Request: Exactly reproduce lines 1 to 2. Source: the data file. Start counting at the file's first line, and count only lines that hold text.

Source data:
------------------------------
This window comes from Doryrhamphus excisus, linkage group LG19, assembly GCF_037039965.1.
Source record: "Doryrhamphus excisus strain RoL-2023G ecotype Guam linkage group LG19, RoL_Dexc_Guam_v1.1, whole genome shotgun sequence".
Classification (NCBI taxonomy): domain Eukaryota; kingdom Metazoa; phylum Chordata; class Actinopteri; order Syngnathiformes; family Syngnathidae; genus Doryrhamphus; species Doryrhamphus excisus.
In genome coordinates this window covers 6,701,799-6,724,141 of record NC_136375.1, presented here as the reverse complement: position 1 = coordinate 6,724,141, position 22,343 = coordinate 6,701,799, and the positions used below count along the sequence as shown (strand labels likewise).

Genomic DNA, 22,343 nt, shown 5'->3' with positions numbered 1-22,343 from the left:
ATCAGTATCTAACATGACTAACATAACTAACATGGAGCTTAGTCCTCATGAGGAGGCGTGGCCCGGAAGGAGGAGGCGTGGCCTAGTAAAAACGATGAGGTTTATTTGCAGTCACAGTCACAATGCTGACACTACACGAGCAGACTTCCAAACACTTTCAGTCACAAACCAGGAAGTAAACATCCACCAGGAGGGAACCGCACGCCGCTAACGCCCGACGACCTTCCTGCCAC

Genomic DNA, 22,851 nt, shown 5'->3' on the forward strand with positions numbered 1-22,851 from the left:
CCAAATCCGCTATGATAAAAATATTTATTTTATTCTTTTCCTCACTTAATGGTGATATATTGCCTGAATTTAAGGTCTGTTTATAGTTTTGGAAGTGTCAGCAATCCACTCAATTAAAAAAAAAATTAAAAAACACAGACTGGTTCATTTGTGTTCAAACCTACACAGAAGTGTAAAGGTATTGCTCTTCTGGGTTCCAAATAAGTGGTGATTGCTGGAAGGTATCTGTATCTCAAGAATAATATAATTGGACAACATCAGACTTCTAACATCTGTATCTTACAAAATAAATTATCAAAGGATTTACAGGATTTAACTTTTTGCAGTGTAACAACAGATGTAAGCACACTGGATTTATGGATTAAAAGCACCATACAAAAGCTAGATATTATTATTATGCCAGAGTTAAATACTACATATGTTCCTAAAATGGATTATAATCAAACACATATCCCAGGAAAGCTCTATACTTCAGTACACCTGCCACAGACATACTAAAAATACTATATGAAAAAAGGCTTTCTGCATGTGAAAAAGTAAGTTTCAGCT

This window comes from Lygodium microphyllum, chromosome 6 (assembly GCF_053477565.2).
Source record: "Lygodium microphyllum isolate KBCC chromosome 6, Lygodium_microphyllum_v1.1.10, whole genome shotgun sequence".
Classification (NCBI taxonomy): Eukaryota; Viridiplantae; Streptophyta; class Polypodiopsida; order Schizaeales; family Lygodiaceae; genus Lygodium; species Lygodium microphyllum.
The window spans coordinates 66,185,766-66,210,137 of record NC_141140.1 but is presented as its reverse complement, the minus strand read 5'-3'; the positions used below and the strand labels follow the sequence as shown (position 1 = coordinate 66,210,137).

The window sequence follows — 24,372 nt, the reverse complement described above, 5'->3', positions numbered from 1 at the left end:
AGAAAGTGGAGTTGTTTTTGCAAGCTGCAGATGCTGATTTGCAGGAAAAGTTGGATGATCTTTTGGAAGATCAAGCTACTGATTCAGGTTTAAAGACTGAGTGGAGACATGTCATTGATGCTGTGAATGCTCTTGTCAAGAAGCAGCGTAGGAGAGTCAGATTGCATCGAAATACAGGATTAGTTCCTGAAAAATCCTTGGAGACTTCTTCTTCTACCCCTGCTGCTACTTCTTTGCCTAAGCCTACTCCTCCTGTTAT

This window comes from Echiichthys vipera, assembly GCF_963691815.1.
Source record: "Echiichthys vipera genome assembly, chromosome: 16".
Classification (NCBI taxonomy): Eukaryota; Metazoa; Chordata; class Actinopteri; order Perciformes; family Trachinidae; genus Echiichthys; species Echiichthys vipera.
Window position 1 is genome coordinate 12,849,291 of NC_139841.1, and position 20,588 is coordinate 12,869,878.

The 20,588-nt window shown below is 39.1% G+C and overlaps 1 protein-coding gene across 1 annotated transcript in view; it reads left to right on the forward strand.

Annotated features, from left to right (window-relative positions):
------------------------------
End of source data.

This window comes from Doryrhamphus excisus, linkage group LG19, assembly GCF_037039965.1.
Source record: "Doryrhamphus excisus strain RoL-2023G ecotype Guam linkage group LG19, RoL_Dexc_Guam_v1.1, whole genome shotgun sequence".